When Small Nonprofits Act Grown-Up
My weekend was bookended by two events by small nonprofit organizations. In both cases, I left feeling proud of my fundraising colleagues. Their organizations—both worthy of support—were well presented and gave the impression that they were top quality. It was good to be part of their success stories.
Disclaimer: I have no studies I can point to that prove what I am about to say. This is my opinion based on experience. However, I feel it is worth sharing for you to consider in your own work as a fundraiser.
Each organization presented itself as highly professional and successful. There was no whining or apologizing. Yes, the need was clearly articulated, but the impression I received was that in both cases, I could invest in a winner. I wasn’t being asked to keep something on life support; I was being invited to join them as they did even more good work.
Neither organization is the biggest provider in its niche. But I left with no doubt that they were, if not the best, among the best. I felt proud to be a donor, and I wanted to do even more.
I have noticed that it is not uncommon for some nonprofit organizations to act like a troubled youth. Rules are broken not because someone has thought through a better idea, but simply because it is easier to do it their own way. “Take it or leave it” is a too frequent (and often unspoken) response to donors—“We can’t change; they will have to change for us.” Criticism is considered “uninformed” and often ignored.
On the other hand, many small nonprofits are growing because they act like responsible grown-ups—and responsible grown-ups looking to invest their hard-earned funds in a nonprofit organization feel confident in doing so with them. Yes, there are other reasons for their success, but when it comes to fundraising, here’s what I think sets them apart:
There is no doubt that the voices of the organization believe in the organization. There is a passion that can’t be scripted; the expressed pride in the organization is genuine. It doesn’t feel like someone is just doing a job. Instead, there is a sharing of something that is truly believed in with those of us attending an event or reading material.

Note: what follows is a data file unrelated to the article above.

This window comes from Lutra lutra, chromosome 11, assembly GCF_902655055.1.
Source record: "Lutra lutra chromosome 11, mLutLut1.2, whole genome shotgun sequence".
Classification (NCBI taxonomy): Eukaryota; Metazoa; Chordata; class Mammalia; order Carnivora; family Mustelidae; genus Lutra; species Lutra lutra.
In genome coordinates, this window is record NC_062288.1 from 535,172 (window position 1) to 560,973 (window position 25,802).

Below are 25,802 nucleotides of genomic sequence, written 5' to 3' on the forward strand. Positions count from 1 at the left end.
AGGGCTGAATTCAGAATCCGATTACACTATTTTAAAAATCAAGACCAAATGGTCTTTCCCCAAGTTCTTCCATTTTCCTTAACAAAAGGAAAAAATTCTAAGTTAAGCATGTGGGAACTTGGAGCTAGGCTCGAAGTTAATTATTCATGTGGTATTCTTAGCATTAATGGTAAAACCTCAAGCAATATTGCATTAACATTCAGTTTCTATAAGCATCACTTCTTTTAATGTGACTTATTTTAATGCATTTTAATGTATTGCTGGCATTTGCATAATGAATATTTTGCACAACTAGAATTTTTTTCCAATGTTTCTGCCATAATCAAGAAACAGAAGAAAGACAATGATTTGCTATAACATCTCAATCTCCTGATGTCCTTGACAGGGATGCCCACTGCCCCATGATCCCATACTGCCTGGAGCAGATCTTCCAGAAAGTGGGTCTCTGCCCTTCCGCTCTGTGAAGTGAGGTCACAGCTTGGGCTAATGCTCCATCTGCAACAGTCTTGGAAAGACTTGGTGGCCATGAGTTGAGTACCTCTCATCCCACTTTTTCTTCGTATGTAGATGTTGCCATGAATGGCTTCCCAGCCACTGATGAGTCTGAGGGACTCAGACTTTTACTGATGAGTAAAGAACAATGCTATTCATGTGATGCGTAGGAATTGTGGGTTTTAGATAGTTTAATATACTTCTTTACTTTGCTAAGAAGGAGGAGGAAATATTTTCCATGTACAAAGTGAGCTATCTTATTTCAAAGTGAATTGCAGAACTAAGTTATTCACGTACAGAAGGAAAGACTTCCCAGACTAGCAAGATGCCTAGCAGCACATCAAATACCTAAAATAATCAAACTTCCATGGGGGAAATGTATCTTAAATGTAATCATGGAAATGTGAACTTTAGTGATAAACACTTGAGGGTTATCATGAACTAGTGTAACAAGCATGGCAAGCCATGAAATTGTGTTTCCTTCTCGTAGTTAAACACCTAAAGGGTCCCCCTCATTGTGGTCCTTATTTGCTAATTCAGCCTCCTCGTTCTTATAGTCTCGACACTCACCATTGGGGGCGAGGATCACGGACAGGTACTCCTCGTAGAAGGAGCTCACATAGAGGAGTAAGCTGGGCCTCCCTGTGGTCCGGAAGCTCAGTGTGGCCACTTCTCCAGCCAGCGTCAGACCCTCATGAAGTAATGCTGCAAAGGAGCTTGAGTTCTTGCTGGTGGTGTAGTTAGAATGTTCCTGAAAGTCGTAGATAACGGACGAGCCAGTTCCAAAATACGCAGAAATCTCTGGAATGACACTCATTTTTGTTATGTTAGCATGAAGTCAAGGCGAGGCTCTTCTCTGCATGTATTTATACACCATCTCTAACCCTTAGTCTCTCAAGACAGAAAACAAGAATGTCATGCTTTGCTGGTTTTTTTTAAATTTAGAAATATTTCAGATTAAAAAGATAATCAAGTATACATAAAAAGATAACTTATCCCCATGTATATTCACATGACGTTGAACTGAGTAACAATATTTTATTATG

They take advantage of what they have instead of apologizing for what they don’t have. Both events built on the strengths of the nonprofit organizations. Neither was a carbon copy of any other event because it wasn’t about following the crowd; it was about showcasing strengths.
They say "thank you" often and sincerely. I have received thoughtful thank you notes from both organizations—for gifts, of course, but also for my overall support. I feel good about helping them because they make me feel good. Nothing seems too small to be appreciated.
Author C. S. Lewis wrote, “We are what we believe we are.” That applies to nonprofit organizations, too, I think. Instead of apologizing, they celebrate their strengths. They wake up in the morning, pull on their “big boy pants” and show the world that being the best doesn’t necessarily mean being the biggest.
I celebrate small nonprofit organizations. Sure, publications seldom publish lists of small nonprofits that are thinking big. (Maybe they should.) But here’s your challenge for today, fellow fundraiser: Whatever you’re thinking—think bigger! You may not achieve everything, but you’ll achieve more than if you set the bar so low anyone can get over it.
Pamela consults with nonprofits, helping them develop their fundraising strategy and writing copy to achieve their goals. Additionally, she teaches fundraising at two universities, hoping to inspire the next generation of fundraisers to be passionate about the profession. Previously, Pamela led the fundraising programs for nonprofit organizations. Pamela is a member of the Advisory Panel for Rogare, the fundraising think tank at Plymouth University’s Hartsook Centre for Sustainable Philanthropy, a CFRE, a graduate of Wheaton College (IL) and Dominican University, and holds a Doctorate in Business Administration from California Southern University. Contact Pamela at email@example.com or follow her on Twitter at @pjbarden.